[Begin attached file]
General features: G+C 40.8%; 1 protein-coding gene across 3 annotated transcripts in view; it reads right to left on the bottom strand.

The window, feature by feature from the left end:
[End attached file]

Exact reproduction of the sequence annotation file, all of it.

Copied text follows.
General features: G+C 40.8%; 1 protein-coding gene across 3 annotated transcripts in view; it reads right to left on the bottom strand.

The window, feature by feature from the left end: